Participate in Your Local Politics

Tomorrow is the primary election in New York State. As the editorial board of The Fordham Ram, we believe this occasion presents an important opportunity to underscore the invaluable role local politics play in shaping the future of both our community and country.

We understand that this sentiment may come across as derivative and trite. However, the current sociopolitical climate we collectively find ourselves in is increasingly tumultuous.

In periods of disagreement, it is all too easy to become disillusioned and, as a result, disengaged. But now is not the time: the stakes are too high to choose cynicism or selfishness over advocacy and change.

We at The Fordham Ram think there are concrete steps we can all take—whether native or transplant New Yorkers—to positively impact our livelihoods as wel as those of our fellow constituents.

For starters, if you are registered to vote in New York, we hope that you will exercise your right at the polls. The New York State Board of Elections website as well as Who’s on the Ballot are two resources to turn to should you have any questions in the preparation process.

Cynthia Nixon and Andrew Cuomo are running on the Democratic ticket for governor, perhaps the most contentious race on the ballot. Republican Marc Molinaro is running unopposed. Incumbent Kathy Hochul is seeking reelection as lieutenant governor against challenger Jumaane Williams.

There are four Democratic contenders vying for attorney general: Sean Patrick Maloney, Letitia James, Leecia Eve and Zephyr Teachout.

One-hundred and fifty State Assembly seats are up for election as well as 63 Senate seats. Many incumbent senators who belong to the now-defunct Independent Democrat Conference (IDC) are being challenged by new faces such as Zellnor Myrie and Alessandra Biaggi, among others.

The editorial board of The Fordham Ram does not see it productive to include which candidates are polling ahead of others. There will always be underdogs and upsets. Just look at Alexandria Ocasio-Cortez.

Rather, we want you to inform yourself on the particular platforms of each candidate and vote accordingly. Healthcare, housing, the criminal justice system and subway infrastructure are just a handful of the issues relevant to this election.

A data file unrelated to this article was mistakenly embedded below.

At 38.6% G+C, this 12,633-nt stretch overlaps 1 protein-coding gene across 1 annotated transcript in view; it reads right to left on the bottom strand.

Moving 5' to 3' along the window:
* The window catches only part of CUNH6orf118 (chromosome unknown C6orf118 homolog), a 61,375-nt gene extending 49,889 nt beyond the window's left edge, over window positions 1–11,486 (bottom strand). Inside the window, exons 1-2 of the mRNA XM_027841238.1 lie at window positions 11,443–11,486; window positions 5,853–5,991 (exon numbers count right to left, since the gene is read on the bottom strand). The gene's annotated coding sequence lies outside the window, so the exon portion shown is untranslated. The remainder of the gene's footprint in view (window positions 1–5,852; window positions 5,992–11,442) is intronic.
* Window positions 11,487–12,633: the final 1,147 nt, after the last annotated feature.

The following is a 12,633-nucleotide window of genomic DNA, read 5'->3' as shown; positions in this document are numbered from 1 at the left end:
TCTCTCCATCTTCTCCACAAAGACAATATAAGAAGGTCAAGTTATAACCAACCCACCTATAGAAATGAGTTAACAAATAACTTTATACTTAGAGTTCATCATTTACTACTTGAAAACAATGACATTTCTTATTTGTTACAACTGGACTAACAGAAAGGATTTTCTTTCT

Should you not be registered in New York, there are still many opportunities to become a more politically engaged individual.

Bronx Community Board 6 (CB6)—which serves Bathgate, Belmont, East Tremont and West Farms Square—is a hyper-local form of government that Fordham students can and should take advantage of while attending college in the neighborhood.

Whether it is city service delivery, budget requests or community programming, CB6 works tirelessly to represent the near 90 thousand residents who live in our geographic district.

It is no secret that Fordham students generally do not represent the ethnic diversity nor the economic makeup of the Bronx community. While the former tends to be middle to upper-middle class and white, the latter tends to be lower income and people of color. We see this discrepancy as one that necessitates Fordham students’ involvement in CB6.

By showing up and listening, students can bridge the gap between Fordham and the Bronx community in a capacity that is more compassionate and productive opposed to surface level and self-seeking.

Meetings are held the second Wednesday of every month. September’s meeting is tonight at Bronx River Art Center at 6:30 p.m.

Whether you choose to get involved in New York elections, hyper-local politics here or the issues facing your home state, our overarching message remains the same: while national politics may be a constant source of strife and frustration, local politics present an accessible option to involve yourself, enacting more visible and immediate change.